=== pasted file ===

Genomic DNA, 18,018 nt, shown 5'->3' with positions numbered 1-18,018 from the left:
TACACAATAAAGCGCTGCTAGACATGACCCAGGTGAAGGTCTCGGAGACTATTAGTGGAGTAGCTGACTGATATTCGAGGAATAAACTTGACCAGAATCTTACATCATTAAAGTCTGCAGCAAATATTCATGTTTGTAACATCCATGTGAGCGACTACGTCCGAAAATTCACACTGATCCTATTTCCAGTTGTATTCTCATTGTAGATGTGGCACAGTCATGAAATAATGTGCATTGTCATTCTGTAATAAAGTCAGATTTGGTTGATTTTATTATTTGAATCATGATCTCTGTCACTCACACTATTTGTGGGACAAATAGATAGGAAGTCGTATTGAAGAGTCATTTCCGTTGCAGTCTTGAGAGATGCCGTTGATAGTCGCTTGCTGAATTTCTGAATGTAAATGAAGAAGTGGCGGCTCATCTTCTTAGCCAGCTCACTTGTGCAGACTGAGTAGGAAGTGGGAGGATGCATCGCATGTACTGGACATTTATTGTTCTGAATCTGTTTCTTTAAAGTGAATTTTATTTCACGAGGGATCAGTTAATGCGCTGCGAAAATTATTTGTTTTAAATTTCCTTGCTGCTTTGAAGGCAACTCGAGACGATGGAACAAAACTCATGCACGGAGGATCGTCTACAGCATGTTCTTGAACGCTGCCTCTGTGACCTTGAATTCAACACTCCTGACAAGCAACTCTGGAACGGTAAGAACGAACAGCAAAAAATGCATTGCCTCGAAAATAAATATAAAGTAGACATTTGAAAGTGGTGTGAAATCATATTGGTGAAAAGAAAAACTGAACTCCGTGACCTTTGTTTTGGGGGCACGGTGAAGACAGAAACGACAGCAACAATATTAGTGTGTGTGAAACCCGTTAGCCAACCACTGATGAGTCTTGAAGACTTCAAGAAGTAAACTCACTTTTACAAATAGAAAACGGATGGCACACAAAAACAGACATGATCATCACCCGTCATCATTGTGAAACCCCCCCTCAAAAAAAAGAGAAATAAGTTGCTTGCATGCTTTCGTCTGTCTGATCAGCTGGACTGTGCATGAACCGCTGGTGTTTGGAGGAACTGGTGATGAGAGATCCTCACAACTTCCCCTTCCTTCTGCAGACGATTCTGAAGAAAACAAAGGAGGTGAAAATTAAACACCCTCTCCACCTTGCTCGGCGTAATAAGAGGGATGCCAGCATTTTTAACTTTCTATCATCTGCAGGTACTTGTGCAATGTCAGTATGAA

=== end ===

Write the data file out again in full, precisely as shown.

Genomic DNA, 18,018 nt, shown 5'->3' with positions numbered 1-18,018 from the left:
TACACAATAAAGCGCTGCTAGACATGACCCAGGTGAAGGTCTCGGAGACTATTAGTGGAGTAGCTGACTGATATTCGAGGAATAAACTTGACCAGAATCTTACATCATTAAAGTCTGCAGCAAATATTCATGTTTGTAACATCCATGTGAGCGACTACGTCCGAAAATTCACACTGATCCTATTTCCAGTTGTATTCTCATTGTAGATGTGGCACAGTCATGAAATAATGTGCATTGTCATTCTGTAATAAAGTCAGATTTGGTTGATTTTATTATTTGAATCATGATCTCTGTCACTCACACTATTTGTGGGACAAATAGATAGGAAGTCGTATTGAAGAGTCATTTCCGTTGCAGTCTTGAGAGATGCCGTTGATAGTCGCTTGCTGAATTTCTGAATGTAAATGAAGAAGTGGCGGCTCATCTTCTTAGCCAGCTCACTTGTGCAGACTGAGTAGGAAGTGGGAGGATGCATCGCATGTACTGGACATTTATTGTTCTGAATCTGTTTCTTTAAAGTGAATTTTATTTCACGAGGGATCAGTTAATGCGCTGCGAAAATTATTTGTTTTAAATTTCCTTGCTGCTTTGAAGGCAACTCGAGACGATGGAACAAAACTCATGCACGGAGGATCGTCTACAGCATGTTCTTGAACGCTGCCTCTGTGACCTTGAATTCAACACTCCTGACAAGCAACTCTGGAACGGTAAGAACGAACAGCAAAAAATGCATTGCCTCGAAAATAAATATAAAGTAGACATTTGAAAGTGGTGTGAAATCATATTGGTGAAAAGAAAAACTGAACTCCGTGACCTTTGTTTTGGGGGCACGGTGAAGACAGAAACGACAGCAACAATATTAGTGTGTGTGAAACCCGTTAGCCAACCACTGATGAGTCTTGAAGACTTCAAGAAGTAAACTCACTTTTACAAATAGAAAACGGATGGCACACAAAAACAGACATGATCATCACCCGTCATCATTGTGAAACCCCCCCTCAAAAAAAAGAGAAATAAGTTGCTTGCATGCTTTCGTCTGTCTGATCAGCTGGACTGTGCATGAACCGCTGGTGTTTGGAGGAACTGGTGATGAGAGATCCTCACAACTTCCCCTTCCTTCTGCAGACGATTCTGAAGAAAACAAAGGAGGTGAAAATTAAACACCCTCTCCACCTTGCTCGGCGTAATAAGAGGGATGCCAGCATTTTTAACTTTCTATCATCTGCAGGTACTTGTGCAATGTCAGTATGAA